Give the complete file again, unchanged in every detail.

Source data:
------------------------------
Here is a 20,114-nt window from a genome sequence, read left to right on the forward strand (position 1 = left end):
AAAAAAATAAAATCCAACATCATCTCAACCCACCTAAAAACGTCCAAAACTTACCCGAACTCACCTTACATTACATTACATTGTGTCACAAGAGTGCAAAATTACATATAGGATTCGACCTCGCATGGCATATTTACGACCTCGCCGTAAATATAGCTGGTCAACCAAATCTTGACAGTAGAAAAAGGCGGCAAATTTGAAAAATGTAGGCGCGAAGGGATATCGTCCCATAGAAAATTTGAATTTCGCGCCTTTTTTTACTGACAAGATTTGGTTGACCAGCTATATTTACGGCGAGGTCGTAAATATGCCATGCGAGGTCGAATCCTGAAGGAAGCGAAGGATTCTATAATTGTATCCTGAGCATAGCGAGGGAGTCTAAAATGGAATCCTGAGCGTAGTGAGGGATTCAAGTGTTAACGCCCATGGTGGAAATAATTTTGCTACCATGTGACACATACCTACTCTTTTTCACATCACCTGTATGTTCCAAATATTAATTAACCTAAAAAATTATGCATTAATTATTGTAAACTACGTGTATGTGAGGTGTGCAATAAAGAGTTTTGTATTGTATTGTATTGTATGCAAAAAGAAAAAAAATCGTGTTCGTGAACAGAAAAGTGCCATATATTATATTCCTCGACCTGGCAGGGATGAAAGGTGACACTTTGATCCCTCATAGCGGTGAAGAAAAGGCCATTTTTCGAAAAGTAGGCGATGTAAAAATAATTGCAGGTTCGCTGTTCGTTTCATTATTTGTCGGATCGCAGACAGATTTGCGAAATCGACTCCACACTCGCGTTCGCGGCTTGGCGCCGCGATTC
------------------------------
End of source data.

Here is a 20,114-nt window from a genome sequence, read left to right on the forward strand (position 1 = left end):
AAAAAAATAAAATCCAACATCATCTCAACCCACCTAAAAACGTCCAAAACTTACCCGAACTCACCTTACATTACATTACATTGTGTCACAAGAGTGCAAAATTACATATAGGATTCGACCTCGCATGGCATATTTACGACCTCGCCGTAAATATAGCTGGTCAACCAAATCTTGACAGTAGAAAAAGGCGGCAAATTTGAAAAATGTAGGCGCGAAGGGATATCGTCCCATAGAAAATTTGAATTTCGCGCCTTTTTTTACTGACAAGATTTGGTTGACCAGCTATATTTACGGCGAGGTCGTAAATATGCCATGCGAGGTCGAATCCTGAAGGAAGCGAAGGATTCTATAATTGTATCCTGAGCATAGCGAGGGAGTCTAAAATGGAATCCTGAGCGTAGTGAGGGATTCAAGTGTTAACGCCCATGGTGGAAATAATTTTGCTACCATGTGACACATACCTACTCTTTTTCACATCACCTGTATGTTCCAAATATTAATTAACCTAAAAAATTATGCATTAATTATTGTAAACTACGTGTATGTGAGGTGTGCAATAAAGAGTTTTGTATTGTATTGTATTGTATGCAAAAAGAAAAAAAATCGTGTTCGTGAACAGAAAAGTGCCATATATTATATTCCTCGACCTGGCAGGGATGAAAGGTGACACTTTGATCCCTCATAGCGGTGAAGAAAAGGCCATTTTTCGAAAAGTAGGCGATGTAAAAATAATTGCAGGTTCGCTGTTCGTTTCATTATTTGTCGGATCGCAGACAGATTTGCGAAATCGACTCCACACTCGCGTTCGCGGCTTGGCGCCGCGATTC